. In that case the words "Contract documents" were allowed to be explained by parol although not identified by "key" in the instrument attacked. Here "System Design" is not further identified, but the branch manager of the plaintiff company who submitted the original bid and signed the contract on behalf of the plaintiff acknowledged by deposition that he understood the terms. Indeed, the defendant makes no real argument that the terms were not understood, but rests its case on the theory that the contract is so indefinite as to be completely void so that no amount of parol evidence would infuse life into it. We agree with the plaintiff, however, that the contract is not void. If ambiguous, parol evidence may be offered to show the intent of the parties. It is well-settled that the policy of the law is against the destruction of contracts on the ground of uncertainty if it is possible in the light of the circumstances under which the contract was made to determine the reasonable intention of the parties. Milton Frank Allen Publications v. Ga. Assn. of Petroleum Retailers, 219 Ga. 665 (1)
(b) (iii) (135 SE2d 330
) (1964). The meaning ascribed to technical or business terms used in such contracts may be supplied by parol. See Pace, supra, holding that where a "key" or definition of the term used may be supplied by parol, although not actually incorporated in the document, such evidence may be received to clear the ambiguities, even those apparently void of meaning, may be explicable by parol. Hartwell Grocery Co. v. Mountain City Mill Co., 8 Ga. App. 727 (70 SE 48) (1911)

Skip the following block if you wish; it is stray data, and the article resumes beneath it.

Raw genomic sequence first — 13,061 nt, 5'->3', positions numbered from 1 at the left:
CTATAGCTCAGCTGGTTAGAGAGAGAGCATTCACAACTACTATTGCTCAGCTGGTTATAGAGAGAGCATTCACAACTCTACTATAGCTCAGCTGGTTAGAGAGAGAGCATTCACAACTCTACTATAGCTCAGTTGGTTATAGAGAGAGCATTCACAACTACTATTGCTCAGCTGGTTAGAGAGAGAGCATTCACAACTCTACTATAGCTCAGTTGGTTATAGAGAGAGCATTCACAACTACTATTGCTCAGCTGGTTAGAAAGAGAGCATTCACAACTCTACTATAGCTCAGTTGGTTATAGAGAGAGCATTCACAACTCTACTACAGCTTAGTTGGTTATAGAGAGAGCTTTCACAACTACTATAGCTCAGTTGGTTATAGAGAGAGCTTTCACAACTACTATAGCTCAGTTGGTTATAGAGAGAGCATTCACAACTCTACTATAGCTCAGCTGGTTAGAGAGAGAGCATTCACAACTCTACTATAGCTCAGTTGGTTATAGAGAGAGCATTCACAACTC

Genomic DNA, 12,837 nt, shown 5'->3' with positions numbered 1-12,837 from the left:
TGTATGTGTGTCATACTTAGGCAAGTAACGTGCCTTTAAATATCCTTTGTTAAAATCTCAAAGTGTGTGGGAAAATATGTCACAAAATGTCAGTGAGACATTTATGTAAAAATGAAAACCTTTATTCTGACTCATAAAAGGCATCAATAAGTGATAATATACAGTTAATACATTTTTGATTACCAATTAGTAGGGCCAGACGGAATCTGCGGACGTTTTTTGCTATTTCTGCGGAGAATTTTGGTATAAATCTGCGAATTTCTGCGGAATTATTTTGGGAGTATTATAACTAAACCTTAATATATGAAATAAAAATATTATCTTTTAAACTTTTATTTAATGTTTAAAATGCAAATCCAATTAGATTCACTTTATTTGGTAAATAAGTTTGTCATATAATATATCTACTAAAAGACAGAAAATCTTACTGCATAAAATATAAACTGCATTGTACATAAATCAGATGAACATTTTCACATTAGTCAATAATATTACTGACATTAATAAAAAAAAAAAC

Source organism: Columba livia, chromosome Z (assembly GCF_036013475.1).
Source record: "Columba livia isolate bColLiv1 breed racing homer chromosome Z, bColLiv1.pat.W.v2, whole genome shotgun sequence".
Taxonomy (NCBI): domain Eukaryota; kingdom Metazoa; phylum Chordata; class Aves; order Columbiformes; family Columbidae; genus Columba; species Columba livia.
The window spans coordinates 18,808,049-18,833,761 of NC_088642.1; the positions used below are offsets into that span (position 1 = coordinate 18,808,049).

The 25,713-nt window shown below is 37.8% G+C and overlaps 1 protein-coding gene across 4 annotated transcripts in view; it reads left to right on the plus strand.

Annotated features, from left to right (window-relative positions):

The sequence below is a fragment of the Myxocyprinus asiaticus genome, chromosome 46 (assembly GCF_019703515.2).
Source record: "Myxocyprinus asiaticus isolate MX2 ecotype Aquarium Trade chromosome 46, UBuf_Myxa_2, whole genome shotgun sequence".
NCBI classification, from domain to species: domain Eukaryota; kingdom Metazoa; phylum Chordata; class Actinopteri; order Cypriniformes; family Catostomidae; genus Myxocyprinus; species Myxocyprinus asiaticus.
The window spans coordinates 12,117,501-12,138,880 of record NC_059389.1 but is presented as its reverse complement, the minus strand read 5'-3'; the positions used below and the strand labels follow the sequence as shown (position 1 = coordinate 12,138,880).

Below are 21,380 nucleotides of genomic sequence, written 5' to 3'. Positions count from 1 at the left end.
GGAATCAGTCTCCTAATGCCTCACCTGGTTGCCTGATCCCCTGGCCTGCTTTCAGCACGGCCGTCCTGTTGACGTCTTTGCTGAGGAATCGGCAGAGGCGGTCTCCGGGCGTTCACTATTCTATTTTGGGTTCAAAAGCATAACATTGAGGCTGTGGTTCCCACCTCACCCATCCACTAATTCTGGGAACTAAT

. The court erred in holding that testimony contained in the depositions offered in opposition to the motion for summary judgment was inadmissible.
2. It further appears that the parties entered into performance of the contract without raising any question as to its legal significance, and continued for a period of approximately five months, during which time work was being done on both the General and Detailed System Designs. While we are asked to rule that such parol evidence is entirely inadmissible and that without it there is no way of showing that the parties did in fact understand and intend the technical terms around which the contract revolved, these very facts would cause us to lean to the conclusion that part performance of the contract is sufficient to validate an otherwise vague and objectionable document, provided that the part performance itself relates to the contested clause. A careful reading of Pine Valley Apts. Ltd. Partnership v. First State Bank, 143 Ga. App. 242 (237 SE2d 716) (1977)
and cases there cited support the more liberal interpretation that a contract originally too indefinite to be enforceable may be made so by performance tendered by one side and accepted by the other, and that it is unnecessary for the contract to have been completely performed before this result obtains.
The overall terms of the contract have been stated above. They required DASD to "complete the required computer programming and testing" resulting from the named systems designs, as well as to participate in those designs and to follow up with a nine-month responsibility for correcting computer program errors. This statement of the services to be rendered is succinct and adequate to prevent the contract from being held void as a matter of law for uncertainty of subject matter. Nor does the following sentence, "Detailed tasks will be mutually agreed between Touche Ross and DASD as the work progresses" destroy the certainty requisite for a valid agreement. It is generally held that a contract is not void because its performance is, as to particular details, left subject to the subsequent agreement of the parties. Wilson v. Wilson, 216 P2d 104 (Cal.); Kirkley v. F. H. Roberts Co. (Mass.), 167 NE 289.
The trial court erred in granting the defendant's motion for summary judgment.
Judgment reversed. Sognier and Pope, JJ., concur.